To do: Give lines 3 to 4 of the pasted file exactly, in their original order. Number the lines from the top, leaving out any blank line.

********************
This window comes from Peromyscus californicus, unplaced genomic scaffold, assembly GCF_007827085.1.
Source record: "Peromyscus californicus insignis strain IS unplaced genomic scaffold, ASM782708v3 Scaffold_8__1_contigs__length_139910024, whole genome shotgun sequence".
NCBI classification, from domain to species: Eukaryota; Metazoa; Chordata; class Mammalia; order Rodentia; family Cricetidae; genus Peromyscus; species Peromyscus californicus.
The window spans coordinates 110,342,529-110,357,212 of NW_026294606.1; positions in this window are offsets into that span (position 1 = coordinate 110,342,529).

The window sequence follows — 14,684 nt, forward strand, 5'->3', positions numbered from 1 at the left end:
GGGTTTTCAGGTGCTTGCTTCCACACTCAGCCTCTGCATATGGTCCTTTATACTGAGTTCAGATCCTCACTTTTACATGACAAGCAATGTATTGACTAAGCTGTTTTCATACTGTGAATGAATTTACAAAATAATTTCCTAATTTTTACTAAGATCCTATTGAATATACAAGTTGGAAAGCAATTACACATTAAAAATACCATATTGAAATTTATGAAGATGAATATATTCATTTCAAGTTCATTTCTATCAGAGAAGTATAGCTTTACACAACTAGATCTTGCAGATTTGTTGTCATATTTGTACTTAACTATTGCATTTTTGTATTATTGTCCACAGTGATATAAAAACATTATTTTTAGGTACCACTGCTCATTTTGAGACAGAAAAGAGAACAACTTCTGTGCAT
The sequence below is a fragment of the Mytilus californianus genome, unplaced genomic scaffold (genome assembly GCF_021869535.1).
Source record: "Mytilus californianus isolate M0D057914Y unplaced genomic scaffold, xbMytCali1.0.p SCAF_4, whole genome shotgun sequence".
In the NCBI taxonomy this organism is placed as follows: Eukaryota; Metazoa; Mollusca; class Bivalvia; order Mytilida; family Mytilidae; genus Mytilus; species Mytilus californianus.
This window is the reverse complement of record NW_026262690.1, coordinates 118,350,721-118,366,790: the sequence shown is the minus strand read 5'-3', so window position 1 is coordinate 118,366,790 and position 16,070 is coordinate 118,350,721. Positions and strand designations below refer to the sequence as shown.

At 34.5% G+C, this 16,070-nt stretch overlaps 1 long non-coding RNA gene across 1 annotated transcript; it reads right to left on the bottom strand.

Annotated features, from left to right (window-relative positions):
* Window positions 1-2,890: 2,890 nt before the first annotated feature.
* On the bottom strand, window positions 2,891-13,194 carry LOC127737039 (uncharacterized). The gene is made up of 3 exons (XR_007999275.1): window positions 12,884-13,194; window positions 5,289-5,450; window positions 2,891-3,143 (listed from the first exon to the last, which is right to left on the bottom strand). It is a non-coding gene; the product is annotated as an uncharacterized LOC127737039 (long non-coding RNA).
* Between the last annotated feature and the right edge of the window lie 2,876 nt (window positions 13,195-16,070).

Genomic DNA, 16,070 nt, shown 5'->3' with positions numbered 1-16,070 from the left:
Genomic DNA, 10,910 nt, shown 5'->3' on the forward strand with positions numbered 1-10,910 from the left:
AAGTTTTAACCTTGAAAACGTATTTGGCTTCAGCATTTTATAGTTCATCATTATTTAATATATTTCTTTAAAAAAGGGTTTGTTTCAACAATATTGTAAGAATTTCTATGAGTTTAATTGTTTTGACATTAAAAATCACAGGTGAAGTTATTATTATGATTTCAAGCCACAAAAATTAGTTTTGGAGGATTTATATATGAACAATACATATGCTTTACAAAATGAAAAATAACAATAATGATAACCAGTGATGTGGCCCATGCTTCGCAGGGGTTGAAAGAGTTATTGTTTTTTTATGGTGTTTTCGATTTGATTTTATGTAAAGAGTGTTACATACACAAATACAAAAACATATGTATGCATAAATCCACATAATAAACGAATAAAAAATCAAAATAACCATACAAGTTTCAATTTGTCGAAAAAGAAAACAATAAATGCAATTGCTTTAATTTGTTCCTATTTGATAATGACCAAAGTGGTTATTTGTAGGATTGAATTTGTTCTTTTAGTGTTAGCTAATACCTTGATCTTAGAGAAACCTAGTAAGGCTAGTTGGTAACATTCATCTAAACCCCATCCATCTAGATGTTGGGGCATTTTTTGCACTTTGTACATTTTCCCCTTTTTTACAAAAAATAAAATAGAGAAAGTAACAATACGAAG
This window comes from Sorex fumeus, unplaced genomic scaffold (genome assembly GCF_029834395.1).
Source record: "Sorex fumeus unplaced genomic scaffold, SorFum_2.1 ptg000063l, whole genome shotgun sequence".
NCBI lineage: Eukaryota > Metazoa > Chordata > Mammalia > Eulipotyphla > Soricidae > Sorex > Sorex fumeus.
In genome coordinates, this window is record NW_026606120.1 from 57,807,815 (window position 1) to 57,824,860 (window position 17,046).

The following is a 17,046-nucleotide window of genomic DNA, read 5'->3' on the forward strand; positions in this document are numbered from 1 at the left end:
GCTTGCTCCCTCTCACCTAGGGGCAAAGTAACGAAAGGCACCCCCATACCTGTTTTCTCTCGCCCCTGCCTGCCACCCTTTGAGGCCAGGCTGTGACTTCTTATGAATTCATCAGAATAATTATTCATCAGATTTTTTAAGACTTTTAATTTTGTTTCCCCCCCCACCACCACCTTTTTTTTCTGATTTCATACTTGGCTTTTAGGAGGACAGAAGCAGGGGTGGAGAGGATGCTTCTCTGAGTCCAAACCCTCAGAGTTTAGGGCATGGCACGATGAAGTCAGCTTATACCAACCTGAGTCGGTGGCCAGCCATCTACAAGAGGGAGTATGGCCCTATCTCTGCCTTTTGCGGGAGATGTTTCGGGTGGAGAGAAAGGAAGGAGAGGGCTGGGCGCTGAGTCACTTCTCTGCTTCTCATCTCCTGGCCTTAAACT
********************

NCBI classification, from domain to species: Eukaryota; Metazoa; Chordata; class Mammalia; order Rodentia; family Cricetidae; genus Peromyscus; species Peromyscus californicus.
The window spans coordinates 110,342,529-110,357,212 of NW_026294606.1; positions in this window are offsets into that span (position 1 = coordinate 110,342,529).